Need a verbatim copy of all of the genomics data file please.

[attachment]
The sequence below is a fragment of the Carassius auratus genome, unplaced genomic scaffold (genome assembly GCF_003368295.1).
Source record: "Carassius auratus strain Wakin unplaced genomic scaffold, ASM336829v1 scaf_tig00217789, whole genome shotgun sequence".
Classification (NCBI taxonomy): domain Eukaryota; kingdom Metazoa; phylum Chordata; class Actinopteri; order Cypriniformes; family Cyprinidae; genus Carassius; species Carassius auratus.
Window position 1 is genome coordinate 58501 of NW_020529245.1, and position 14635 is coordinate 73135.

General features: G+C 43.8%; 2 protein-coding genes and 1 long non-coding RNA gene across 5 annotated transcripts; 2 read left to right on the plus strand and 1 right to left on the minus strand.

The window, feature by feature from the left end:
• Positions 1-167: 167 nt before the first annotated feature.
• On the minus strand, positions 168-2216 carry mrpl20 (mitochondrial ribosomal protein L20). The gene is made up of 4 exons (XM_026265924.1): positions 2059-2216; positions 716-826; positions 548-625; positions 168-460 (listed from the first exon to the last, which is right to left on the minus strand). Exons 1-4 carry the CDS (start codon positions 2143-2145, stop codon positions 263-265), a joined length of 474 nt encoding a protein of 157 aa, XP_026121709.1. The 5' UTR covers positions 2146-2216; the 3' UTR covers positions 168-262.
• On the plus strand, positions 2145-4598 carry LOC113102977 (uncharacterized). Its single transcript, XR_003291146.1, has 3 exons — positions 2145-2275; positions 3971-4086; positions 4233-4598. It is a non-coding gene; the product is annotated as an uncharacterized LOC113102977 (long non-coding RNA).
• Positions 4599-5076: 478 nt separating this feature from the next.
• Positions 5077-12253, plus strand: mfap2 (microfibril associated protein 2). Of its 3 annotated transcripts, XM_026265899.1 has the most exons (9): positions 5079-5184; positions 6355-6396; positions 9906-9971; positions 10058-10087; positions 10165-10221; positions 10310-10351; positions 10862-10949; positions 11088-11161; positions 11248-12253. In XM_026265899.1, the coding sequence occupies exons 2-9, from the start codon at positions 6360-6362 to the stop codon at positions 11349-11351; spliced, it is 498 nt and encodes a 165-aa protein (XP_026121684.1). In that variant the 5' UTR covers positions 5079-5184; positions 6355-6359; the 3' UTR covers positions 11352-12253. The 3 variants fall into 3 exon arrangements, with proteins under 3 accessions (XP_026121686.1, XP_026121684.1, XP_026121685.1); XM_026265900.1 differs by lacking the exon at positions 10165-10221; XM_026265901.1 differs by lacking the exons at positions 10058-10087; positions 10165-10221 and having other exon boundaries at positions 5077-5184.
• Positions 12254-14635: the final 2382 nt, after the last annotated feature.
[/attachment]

The sequence below is a fragment of the Carassius auratus genome, unplaced genomic scaffold (genome assembly GCF_003368295.1).
Source record: "Carassius auratus strain Wakin unplaced genomic scaffold, ASM336829v1 scaf_tig00217789, whole genome shotgun sequence".
Classification (NCBI taxonomy): domain Eukaryota; kingdom Metazoa; phylum Chordata; class Actinopteri; order Cypriniformes; family Cyprinidae; genus Carassius; species Carassius auratus.
Window position 1 is genome coordinate 58501 of NW_020529245.1, and position 14635 is coordinate 73135.

General features: G+C 43.8%; 2 protein-coding genes and 1 long non-coding RNA gene across 5 annotated transcripts; 2 read left to right on the plus strand and 1 right to left on the minus strand.

The window, feature by feature from the left end:
• Positions 1-167: 167 nt before the first annotated feature.
• On the minus strand, positions 168-2216 carry mrpl20 (mitochondrial ribosomal protein L20). The gene is made up of 4 exons (XM_026265924.1): positions 2059-2216; positions 716-826; positions 548-625; positions 168-460 (listed from the first exon to the last, which is right to left on the minus strand). Exons 1-4 carry the CDS (start codon positions 2143-2145, stop codon positions 263-265), a joined length of 474 nt encoding a protein of 157 aa, XP_026121709.1. The 5' UTR covers positions 2146-2216; the 3' UTR covers positions 168-262.
• On the plus strand, positions 2145-4598 carry LOC113102977 (uncharacterized). Its single transcript, XR_003291146.1, has 3 exons — positions 2145-2275; positions 3971-4086; positions 4233-4598. It is a non-coding gene; the product is annotated as an uncharacterized LOC113102977 (long non-coding RNA).
• Positions 4599-5076: 478 nt separating this feature from the next.
• Positions 5077-12253, plus strand: mfap2 (microfibril associated protein 2). Of its 3 annotated transcripts, XM_026265899.1 has the most exons (9): positions 5079-5184; positions 6355-6396; positions 9906-9971; positions 10058-10087; positions 10165-10221; positions 10310-10351; positions 10862-10949; positions 11088-11161; positions 11248-12253. In XM_026265899.1, the coding sequence occupies exons 2-9, from the start codon at positions 6360-6362 to the stop codon at positions 11349-11351; spliced, it is 498 nt and encodes a 165-aa protein (XP_026121684.1). In that variant the 5' UTR covers positions 5079-5184; positions 6355-6359; the 3' UTR covers positions 11352-12253. The 3 variants fall into 3 exon arrangements, with proteins under 3 accessions (XP_026121686.1, XP_026121684.1, XP_026121685.1); XM_026265900.1 differs by lacking the exon at positions 10165-10221; XM_026265901.1 differs by lacking the exons at positions 10058-10087; positions 10165-10221 and having other exon boundaries at positions 5077-5184.
• Positions 12254-14635: the final 2382 nt, after the last annotated feature.